Sunday, December 24, 2006

Amaterasu in Cyberspace?

This is an interesting article about the ‘new’ Shinto religious following. It is best exemplified by a question that's being asked in Japan today:

“Does god exist in cyberspace?”

Whoa, tomodachi – don’t ask that when bloggers are around. In fact some bloggers would even claim to be ‘God in Cyberspace’, so the answer from them would be a confident ‘yes’.

Well, it seems the Tokyo-based Association of Shinto Shrines has been pissed off with some websites offering virtual visits to Shinto ‘shrines’. Those sites even sell amulets, online of course.

The Association is so alarmed by the cyber services, that it intends to issue a Shinto fatwa next year on shrines' use of the Internet.

Now, the Association is no small marble because it supervises around 80,000 shrines across the country. Since the cyber issue, it has sent out notices in July saying: "No Shinto god exists on the internet."

That's a wee presumptious. How would they know?

Well, Yoshiya Senoo, chief of the association's research division, said: “Shinto gods are enshrined in a place and space of a shrine, and therefore it's fundamental for worshippers to actually visit the shrine."

KTemoc doesn’t agree – gods (like bloggers) are everywhere and anywhere. A shrine is merely an convenient earthly location to represent the ‘presence’ of a deity. The shrine is, so to speak, an earthly interface (could be anywhere) for the worshipper to interact with Him or Her. Whether it's an online site or a physical location doesn't matter.

To this atheist, the most important shrine is the one in one's heart (or less poetically, in one's head or thoughts).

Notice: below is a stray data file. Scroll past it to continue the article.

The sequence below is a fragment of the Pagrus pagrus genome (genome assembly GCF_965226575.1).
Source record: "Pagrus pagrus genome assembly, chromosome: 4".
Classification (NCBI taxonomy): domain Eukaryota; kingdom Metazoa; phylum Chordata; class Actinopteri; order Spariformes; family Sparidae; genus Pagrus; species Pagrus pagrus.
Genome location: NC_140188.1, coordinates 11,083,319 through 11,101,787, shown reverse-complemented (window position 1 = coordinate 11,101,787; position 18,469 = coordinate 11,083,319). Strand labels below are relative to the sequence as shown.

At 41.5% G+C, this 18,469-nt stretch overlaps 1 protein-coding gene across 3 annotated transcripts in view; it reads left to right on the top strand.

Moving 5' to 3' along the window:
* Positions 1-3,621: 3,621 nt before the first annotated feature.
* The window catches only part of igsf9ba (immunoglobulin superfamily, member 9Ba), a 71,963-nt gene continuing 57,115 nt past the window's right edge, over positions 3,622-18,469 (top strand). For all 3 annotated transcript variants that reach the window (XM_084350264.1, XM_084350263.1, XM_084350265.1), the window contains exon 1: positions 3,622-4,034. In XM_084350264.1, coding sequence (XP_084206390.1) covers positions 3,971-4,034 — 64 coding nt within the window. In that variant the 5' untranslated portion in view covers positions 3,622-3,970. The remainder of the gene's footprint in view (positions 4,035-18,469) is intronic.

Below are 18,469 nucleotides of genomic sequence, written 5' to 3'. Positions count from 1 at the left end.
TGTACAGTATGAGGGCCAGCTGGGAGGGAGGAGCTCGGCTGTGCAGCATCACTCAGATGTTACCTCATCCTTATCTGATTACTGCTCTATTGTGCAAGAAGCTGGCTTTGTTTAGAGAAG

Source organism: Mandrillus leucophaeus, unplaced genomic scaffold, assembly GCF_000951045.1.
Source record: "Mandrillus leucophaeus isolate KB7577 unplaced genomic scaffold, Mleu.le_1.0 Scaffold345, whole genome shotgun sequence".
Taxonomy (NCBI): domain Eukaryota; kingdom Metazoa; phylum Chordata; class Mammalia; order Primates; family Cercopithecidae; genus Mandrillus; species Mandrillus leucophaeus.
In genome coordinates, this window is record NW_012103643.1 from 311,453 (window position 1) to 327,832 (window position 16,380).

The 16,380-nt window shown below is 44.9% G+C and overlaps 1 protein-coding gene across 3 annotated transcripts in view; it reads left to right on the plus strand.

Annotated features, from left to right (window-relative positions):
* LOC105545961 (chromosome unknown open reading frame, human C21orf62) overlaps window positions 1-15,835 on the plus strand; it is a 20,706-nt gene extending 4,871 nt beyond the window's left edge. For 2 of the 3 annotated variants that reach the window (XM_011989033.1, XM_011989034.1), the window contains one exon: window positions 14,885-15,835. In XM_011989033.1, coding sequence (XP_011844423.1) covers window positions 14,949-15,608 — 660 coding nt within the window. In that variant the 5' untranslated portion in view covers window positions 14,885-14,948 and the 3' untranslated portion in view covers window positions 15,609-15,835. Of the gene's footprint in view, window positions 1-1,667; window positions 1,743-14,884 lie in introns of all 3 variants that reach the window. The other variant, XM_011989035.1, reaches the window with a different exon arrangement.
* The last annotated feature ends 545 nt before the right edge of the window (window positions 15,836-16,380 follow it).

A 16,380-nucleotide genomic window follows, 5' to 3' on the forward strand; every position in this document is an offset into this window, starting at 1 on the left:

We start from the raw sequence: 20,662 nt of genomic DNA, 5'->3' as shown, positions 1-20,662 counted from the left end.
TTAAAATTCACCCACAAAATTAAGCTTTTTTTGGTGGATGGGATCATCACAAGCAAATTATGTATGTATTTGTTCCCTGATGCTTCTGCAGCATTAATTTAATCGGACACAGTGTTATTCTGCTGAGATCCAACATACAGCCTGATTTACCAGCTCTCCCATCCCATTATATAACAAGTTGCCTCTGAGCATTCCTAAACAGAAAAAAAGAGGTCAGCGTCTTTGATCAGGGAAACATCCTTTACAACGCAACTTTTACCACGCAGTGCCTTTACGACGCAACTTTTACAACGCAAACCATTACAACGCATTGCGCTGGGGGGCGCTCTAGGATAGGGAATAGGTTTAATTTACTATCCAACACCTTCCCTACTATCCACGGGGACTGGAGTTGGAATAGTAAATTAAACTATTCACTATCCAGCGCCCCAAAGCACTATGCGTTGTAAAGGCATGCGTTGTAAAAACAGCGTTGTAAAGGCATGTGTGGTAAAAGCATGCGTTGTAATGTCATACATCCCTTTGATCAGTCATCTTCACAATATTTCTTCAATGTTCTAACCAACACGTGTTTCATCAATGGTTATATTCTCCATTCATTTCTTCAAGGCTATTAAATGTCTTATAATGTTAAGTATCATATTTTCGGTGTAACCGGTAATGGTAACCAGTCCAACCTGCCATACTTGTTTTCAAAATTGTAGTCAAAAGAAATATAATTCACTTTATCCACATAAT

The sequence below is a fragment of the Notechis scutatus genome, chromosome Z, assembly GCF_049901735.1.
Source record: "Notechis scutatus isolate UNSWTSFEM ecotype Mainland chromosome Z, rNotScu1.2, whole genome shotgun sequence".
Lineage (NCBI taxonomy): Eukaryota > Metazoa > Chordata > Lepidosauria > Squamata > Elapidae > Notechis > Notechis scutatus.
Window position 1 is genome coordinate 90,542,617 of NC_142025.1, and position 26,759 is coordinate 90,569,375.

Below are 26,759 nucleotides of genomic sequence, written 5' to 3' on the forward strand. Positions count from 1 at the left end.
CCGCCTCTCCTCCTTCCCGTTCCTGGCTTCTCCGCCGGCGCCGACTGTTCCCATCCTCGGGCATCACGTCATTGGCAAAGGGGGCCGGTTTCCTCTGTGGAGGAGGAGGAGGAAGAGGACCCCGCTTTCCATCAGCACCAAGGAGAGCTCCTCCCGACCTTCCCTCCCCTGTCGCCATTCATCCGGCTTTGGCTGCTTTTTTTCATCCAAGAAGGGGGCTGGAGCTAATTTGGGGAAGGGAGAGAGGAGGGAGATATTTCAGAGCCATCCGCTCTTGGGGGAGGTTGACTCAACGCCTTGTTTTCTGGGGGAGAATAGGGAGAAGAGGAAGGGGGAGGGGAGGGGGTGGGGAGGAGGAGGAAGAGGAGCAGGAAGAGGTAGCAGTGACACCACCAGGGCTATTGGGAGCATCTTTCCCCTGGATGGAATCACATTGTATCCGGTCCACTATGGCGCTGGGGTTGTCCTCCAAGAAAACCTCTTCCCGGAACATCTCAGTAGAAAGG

Some shrines like the Shingu Shrine in southern Japan, however, see no problem with online worshipping.

Its chief priest, Hideo Morikuni, obviously a cool dude, one who moves with the times and technology, said: "Young people in particular use the service and in many cases it leads to them actually visiting our shrine."

On his shrine's website, online visitors are asked to pray as they usually would - by bowing twice, clapping their hands twice and bowing once again - to the sound of beating drums.

Perhaps with 18 selections of drum rhythms?

Visitors can then enter their name, email address and other details and submit a wish for free for the shrine to pray on their behalf. Praying at an actual shrine usually involves throwing coins into a wooden offering box.

Morikuni said his shrine receives 10-20 online prayers per month.

I wonder whether a typical e-mail to the Goddess Amaterasu would take the form of:


ama, luv u, am (:-( :-(*) pse :-)~~~~~<

In case the Goddess seeks your translation help before She downloads the precise response or blessings, has any of you guys got the message?

Excuse the pun (can't resist it), but don't be Lost in Translation.

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